Progressive stacking is a strategy for prioritizing in-class contributions that allows marginalized students to speak before non-marginalized students. I argue that this strategy is both pedagogically and ethically defensible. Pedagogically, it provides benefits to all students (e.g., expanded in-class discourse) while providing special benefits (e.g., increased self-efficacy) to marginalized students, helping to address historic educational inequalities. Ethically, I argue that neither marginalized nor non-marginalized students are wronged by such a policy. First, I present a strategy for self-disclosure that reduces the (...)
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  37. Talking Monkeys: Philosophy, Psychology, Science, Religion and Politics on a Doomed Planet - Articles and Reviews 2006-2017.Michael Starks - 2017 - Las Vegas, NV USA: Reality Press.
    This collection of articles was written over the last 10 years and edited to bring them up to date (2017). The copyright page has the date of the edition and new editions will be noted there as I edit old articles or add new ones. All the articles are about human behavior (as are all articles by anyone about anything), and so about the limitations of having a recent monkey ancestry (8 million years or much less depending on viewpoint) and (...)
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  38. False Spiritual Economy: Why an “I Want It All and I Want It Now” Attitude Doesn’T Promote Spiritual Growth.Edo Shonin & William Van Gordon - 2014 - Meditation: Research and Practice.
    It is fair to say that in contemporary society there is a growing demand amongst consumers for instant gratification and for products and services that can be accessed 24-hours a day. This appears to be the case across numerous sectors of society including (but not limited to) business, education, retail, tourism, health, and recreation. Some examples that come to mind are the: (i) investor looking for a quick-win return on their outlay, (ii) patient demanding a same-day diagnosis and medicine (...)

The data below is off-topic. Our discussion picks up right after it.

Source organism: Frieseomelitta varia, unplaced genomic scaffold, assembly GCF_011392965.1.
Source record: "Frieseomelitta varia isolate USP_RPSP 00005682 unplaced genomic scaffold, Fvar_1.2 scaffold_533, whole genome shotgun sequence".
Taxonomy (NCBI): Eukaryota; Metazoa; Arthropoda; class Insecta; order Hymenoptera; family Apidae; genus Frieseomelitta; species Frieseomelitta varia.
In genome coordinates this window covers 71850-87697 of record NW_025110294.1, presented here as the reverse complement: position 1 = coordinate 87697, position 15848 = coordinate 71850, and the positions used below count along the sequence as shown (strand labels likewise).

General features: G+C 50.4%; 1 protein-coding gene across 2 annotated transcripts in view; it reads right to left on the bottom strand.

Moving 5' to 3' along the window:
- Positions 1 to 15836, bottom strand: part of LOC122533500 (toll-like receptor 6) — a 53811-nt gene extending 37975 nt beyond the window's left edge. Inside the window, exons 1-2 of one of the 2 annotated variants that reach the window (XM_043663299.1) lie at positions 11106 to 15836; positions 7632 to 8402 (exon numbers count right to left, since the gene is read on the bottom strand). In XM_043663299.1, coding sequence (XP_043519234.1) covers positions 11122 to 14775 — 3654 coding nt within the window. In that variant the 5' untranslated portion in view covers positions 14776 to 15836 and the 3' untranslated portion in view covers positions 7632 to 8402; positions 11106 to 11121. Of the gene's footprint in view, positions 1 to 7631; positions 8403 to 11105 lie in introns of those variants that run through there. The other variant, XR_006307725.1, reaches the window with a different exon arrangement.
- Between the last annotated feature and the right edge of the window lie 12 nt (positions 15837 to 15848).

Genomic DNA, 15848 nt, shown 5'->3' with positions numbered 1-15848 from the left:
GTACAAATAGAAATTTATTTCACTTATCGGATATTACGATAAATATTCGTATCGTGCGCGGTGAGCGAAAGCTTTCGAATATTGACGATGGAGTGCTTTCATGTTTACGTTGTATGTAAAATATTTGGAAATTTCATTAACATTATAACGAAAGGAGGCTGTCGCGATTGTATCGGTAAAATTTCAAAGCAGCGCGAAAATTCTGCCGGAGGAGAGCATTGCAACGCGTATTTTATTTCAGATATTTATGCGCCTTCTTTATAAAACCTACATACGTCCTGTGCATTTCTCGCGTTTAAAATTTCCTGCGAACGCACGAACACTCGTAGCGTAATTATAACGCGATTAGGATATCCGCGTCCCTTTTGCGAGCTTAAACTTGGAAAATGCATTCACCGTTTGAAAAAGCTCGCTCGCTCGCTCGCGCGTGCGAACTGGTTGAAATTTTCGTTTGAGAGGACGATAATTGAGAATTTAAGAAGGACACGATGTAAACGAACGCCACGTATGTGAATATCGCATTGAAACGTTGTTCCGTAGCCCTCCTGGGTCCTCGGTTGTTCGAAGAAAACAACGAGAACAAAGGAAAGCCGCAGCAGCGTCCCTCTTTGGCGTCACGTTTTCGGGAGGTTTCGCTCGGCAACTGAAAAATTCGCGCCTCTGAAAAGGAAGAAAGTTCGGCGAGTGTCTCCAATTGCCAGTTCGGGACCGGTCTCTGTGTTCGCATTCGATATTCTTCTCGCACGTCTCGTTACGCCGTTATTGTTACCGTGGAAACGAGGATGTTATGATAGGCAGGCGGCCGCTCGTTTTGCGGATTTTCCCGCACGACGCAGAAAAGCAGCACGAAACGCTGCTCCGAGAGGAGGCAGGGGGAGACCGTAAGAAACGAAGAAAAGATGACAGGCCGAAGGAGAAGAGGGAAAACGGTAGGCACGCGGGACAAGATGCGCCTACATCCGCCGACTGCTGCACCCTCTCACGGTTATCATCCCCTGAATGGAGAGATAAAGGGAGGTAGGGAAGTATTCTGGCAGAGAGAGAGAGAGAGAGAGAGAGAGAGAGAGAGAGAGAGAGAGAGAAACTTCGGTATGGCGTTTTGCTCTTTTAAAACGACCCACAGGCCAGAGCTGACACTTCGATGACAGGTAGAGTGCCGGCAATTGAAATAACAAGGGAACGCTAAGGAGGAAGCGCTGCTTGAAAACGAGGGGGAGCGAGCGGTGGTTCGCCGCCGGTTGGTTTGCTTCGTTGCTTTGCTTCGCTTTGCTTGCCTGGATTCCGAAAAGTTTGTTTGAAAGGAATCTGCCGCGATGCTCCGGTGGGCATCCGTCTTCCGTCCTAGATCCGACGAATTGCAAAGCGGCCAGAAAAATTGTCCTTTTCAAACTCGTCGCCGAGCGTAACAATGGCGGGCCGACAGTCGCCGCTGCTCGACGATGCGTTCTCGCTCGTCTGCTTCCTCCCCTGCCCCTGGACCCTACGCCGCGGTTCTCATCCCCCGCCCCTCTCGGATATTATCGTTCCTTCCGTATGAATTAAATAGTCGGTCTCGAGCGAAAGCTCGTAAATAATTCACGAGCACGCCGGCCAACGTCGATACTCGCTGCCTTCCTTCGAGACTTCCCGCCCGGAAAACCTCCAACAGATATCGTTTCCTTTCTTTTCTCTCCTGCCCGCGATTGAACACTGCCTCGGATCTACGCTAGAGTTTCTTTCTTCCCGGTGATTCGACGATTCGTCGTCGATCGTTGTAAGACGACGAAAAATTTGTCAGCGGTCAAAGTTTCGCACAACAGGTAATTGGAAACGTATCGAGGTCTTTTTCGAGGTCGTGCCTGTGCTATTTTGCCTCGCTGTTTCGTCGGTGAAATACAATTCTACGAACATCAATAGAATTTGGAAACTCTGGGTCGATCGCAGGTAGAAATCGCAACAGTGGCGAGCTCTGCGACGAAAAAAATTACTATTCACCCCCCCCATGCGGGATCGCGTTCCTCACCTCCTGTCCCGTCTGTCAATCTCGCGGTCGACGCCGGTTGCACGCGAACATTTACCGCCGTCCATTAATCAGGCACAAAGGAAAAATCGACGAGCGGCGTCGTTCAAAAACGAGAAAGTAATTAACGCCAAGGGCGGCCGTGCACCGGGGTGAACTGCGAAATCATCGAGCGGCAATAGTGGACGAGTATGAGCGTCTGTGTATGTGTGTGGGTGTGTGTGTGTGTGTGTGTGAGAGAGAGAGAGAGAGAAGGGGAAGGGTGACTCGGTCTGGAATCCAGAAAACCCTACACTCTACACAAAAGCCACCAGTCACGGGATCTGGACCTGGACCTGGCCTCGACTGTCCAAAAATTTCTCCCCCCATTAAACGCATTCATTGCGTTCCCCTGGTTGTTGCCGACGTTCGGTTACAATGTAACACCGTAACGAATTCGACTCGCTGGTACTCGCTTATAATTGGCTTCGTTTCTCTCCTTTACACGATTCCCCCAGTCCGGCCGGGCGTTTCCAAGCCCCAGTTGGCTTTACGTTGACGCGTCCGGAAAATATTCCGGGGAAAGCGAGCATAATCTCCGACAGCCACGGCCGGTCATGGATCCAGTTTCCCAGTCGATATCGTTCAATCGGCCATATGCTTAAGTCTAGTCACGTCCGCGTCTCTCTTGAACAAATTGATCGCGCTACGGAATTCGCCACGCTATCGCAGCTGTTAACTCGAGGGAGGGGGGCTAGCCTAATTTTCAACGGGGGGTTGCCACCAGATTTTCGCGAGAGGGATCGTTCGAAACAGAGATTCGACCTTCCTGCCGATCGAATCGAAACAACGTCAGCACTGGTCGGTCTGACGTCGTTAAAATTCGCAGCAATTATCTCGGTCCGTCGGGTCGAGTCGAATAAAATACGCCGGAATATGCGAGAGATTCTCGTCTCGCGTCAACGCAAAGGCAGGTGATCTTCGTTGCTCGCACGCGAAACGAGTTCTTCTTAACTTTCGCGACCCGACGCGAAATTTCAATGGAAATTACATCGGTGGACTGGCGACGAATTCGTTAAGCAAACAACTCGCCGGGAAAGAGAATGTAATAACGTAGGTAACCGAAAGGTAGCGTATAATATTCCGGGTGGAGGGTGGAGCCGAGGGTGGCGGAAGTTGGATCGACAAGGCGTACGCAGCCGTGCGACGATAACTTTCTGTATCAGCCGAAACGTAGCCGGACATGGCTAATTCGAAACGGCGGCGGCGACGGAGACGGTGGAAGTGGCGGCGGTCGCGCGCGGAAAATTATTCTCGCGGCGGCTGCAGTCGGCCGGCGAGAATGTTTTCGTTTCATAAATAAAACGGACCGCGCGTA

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  39.  45
    Tjelesna ontologija duše i zdravstvena reforma: adventistički zaokret u kršćanskoj antropologiji.Matija Kovačević - 2015 - Filozofska Istrazivanja 35 (3):483-491.
    Following the spread of Platonic anthropology, Christianity has started, already since the 2nd century A.D., to be dominated by dualism – a trend undisturbed by somewhat more holistic Thomism, and further strengthened by Cartesianism, which distanced Christian theology and soul even further away from the body. During the 1960s, theologians have become aware of the far more positive and inclusive attitude that the Bible has towards the body. Yet, a century before, the Adventist movement was born in conditionalism such (...)
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  40. A Educação de Jovens e Adultos como Transformação Social.Emanuel Isaque Cordeiro da Silva & Meuri Rusy Maria do Nascimento - 2017 - Dissertation,
    Monografia apresentada à banca examinadora da Escola Municipal Manuel Teodoro de Arruda, anexa do Colégio Frei Cassiano de Comacchio em Belo Jardim, para a obtenção do título de concluinte do curso de Normal Médio, oferecido pela instituição. A natureza do trabalho, em suma, consiste em apresentar perspectivas de trans formação social para a comunidade de jovens e adultos, o principal programa cunho do trabalho é a Educação de Jovens e Adultos a EJA, e como esse programa intervém na sociabilidade e (...)